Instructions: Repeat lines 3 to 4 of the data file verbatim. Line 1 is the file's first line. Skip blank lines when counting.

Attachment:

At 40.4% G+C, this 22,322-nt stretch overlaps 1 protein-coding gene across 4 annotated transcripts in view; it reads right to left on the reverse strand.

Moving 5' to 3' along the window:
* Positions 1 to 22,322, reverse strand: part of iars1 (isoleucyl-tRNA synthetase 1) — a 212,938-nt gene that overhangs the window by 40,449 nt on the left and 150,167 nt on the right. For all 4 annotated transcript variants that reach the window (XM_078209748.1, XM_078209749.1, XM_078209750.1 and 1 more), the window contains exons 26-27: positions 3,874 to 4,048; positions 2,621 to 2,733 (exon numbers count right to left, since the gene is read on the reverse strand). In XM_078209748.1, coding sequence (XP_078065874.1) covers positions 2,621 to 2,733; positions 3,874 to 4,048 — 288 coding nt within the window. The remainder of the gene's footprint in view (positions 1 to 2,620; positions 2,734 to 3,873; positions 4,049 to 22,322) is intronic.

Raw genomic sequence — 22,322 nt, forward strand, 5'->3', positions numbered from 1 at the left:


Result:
* Positions 1 to 22,322, reverse strand: part of iars1 (isoleucyl-tRNA synthetase 1) — a 212,938-nt gene that overhangs the window by 40,449 nt on the left and 150,167 nt on the right. For all 4 annotated transcript variants that reach the window (XM_078209748.1, XM_078209749.1, XM_078209750.1 and 1 more), the window contains exons 26-27: positions 3,874 to 4,048; positions 2,621 to 2,733 (exon numbers count right to left, since the gene is read on the reverse strand). In XM_078209748.1, coding sequence (XP_078065874.1) covers positions 2,621 to 2,733; positions 3,874 to 4,048 — 288 coding nt within the window. The remainder of the gene's footprint in view (positions 1 to 2,620; positions 2,734 to 3,873; positions 4,049 to 22,322) is intronic.

Raw genomic sequence — 22,322 nt, forward strand, 5'->3', positions numbered from 1 at the left: